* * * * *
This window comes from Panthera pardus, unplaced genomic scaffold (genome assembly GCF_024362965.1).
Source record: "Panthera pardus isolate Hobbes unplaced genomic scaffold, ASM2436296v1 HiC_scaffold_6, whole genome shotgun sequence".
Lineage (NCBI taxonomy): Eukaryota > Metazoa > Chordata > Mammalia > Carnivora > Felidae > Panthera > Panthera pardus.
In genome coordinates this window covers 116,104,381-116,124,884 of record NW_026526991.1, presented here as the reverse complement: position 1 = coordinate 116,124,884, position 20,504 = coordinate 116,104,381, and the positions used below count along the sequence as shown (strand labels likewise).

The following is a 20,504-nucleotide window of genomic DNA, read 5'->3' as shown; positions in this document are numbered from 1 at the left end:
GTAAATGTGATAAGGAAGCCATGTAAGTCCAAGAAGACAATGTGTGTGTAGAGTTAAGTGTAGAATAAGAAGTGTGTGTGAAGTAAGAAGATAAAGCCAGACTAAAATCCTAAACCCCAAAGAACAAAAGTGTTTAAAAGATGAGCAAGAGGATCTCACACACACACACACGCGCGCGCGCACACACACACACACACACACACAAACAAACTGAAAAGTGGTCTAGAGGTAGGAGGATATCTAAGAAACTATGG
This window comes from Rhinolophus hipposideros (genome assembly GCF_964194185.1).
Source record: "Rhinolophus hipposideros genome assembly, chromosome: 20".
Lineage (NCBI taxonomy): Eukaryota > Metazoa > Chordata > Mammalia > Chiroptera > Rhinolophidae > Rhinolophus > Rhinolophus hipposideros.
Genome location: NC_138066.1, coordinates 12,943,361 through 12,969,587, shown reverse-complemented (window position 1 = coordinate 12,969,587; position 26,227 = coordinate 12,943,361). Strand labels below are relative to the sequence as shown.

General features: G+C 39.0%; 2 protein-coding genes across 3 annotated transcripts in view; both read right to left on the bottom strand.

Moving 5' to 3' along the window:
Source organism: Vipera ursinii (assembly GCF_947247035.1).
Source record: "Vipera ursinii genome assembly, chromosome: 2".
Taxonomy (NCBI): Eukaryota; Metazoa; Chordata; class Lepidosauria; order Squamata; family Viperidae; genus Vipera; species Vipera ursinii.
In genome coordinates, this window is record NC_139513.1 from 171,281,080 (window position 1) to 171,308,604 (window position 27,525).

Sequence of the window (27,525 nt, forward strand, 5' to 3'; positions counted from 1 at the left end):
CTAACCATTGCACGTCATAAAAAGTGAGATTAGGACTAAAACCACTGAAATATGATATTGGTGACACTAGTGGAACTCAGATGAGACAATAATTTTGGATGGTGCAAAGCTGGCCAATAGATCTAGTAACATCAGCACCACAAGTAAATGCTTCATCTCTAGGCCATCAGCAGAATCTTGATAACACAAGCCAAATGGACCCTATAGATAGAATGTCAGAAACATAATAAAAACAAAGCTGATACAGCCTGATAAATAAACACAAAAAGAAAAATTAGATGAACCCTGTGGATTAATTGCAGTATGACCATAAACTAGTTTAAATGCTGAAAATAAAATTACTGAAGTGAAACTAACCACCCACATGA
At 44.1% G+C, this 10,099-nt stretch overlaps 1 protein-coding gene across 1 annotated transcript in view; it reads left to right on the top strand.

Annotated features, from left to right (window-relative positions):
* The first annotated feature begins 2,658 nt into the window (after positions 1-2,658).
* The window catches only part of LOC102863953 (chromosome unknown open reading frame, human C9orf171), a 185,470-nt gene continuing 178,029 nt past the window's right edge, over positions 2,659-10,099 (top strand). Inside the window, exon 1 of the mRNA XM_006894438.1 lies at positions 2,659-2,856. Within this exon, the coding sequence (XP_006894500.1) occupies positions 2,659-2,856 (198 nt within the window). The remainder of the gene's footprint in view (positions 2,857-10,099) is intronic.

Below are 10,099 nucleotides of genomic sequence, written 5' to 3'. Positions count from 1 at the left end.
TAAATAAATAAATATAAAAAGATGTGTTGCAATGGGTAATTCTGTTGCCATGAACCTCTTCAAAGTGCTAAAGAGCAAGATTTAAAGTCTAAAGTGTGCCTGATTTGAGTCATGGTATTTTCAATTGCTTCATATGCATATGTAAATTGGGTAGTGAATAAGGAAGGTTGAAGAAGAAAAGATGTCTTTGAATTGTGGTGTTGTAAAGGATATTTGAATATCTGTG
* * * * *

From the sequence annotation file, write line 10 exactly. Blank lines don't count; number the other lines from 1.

Genome location: NC_138066.1, coordinates 12,943,361 through 12,969,587, shown reverse-complemented (window position 1 = coordinate 12,969,587; position 26,227 = coordinate 12,943,361). Strand labels below are relative to the sequence as shown.